Kalel Chan’s first post-graduation job was not in the kitchen but at the front desk of a hotel. And while he recalls a certain fondness for the clean air of the setup, and the sophisticated busyness it evoked, he resigned after just nine days. “I got really bored. Imagine just sitting down for hours, taking reservations. I could hear my watch ticking. It just wasn’t for me,” he says.
The discontent extends beyond making for a fairly interesting dinner party anecdote, as it was mostly because of this listlessness that the 38-year-old soon found himself in the kitchen. But before a career shift, there was this: a period of aimlessness. Then word got out that M Café was hiring. A friend of Chan’s encouraged him to apply, but he was hesitant. “What’s the shift like?” he asked. His friend countered, rather bluntly: “Ano ba’ng plano mo sa buhay?”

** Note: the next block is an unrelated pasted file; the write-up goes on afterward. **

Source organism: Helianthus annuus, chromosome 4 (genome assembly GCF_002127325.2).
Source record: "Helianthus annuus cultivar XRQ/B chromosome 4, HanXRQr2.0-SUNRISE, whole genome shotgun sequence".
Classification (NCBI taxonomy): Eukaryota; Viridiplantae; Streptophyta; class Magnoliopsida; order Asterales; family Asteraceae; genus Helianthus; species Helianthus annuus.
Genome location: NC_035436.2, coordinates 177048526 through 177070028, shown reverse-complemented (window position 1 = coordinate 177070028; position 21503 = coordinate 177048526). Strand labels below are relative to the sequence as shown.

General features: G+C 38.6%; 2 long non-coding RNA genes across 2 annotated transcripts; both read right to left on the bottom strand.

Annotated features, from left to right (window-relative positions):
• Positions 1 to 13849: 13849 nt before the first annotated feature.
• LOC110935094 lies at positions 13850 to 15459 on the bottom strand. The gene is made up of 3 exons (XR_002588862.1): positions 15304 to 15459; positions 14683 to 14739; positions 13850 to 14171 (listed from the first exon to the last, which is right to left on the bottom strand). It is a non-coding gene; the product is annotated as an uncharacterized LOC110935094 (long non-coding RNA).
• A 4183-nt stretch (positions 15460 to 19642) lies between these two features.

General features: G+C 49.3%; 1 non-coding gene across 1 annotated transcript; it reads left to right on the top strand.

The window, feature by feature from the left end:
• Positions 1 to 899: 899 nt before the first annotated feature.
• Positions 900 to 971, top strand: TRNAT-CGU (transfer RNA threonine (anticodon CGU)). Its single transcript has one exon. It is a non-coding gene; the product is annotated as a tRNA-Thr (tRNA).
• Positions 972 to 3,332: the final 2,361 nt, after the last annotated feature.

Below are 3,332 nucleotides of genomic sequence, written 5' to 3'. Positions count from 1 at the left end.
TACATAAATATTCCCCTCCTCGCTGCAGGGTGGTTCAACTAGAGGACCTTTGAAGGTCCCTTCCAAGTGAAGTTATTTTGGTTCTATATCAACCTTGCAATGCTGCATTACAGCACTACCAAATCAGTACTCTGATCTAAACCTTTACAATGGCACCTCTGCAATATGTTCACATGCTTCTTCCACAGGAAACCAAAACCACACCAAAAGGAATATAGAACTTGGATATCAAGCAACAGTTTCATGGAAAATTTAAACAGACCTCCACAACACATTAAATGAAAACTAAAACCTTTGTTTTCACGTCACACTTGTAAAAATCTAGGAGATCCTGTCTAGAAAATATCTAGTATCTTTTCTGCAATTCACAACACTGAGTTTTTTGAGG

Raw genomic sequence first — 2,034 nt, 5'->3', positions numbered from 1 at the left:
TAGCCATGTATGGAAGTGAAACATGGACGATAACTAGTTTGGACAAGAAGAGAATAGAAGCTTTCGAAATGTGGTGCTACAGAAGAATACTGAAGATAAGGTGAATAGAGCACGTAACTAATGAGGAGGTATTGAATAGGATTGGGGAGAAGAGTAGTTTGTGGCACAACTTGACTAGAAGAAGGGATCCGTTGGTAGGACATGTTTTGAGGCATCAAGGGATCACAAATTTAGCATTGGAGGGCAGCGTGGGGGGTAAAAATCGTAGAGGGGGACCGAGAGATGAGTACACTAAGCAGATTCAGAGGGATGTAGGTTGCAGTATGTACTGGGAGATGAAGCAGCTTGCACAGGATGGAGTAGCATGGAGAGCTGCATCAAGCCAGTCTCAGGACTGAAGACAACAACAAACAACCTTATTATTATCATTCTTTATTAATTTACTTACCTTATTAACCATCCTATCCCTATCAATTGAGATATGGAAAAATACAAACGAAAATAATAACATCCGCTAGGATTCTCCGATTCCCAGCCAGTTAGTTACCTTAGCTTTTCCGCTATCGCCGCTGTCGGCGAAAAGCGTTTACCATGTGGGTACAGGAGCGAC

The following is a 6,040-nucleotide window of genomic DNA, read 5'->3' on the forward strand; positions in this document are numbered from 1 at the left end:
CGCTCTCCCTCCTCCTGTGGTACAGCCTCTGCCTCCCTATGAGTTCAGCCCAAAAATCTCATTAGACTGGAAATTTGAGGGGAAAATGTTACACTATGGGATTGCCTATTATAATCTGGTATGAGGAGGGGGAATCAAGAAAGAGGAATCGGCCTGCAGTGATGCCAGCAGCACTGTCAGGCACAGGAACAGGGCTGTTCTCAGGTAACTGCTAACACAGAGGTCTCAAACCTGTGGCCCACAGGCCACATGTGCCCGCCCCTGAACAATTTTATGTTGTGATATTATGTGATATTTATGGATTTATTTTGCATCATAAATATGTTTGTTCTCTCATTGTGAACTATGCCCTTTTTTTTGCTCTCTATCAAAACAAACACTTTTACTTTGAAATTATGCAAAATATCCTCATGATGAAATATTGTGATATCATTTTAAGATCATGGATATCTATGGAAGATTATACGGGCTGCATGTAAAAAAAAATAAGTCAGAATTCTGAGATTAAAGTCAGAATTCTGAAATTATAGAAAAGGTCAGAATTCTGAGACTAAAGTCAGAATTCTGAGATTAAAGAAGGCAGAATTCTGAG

He was speechless. There were no plans to speak of simply because he didn’t have any. Chan likes to think of that moment as a slap in the face, one that had such a profound effect on him that he was soon outside the doors of M Café, sitting in an interview with the restaurant’s then-executive chef Sau del Rosario. The one question Chan remembers del Rosario asking wasn’t even directed at him: “Archie [Chan’s friend who set up the interview], ready na ba ’to?” Finally he turned to Chan, telling him to go home.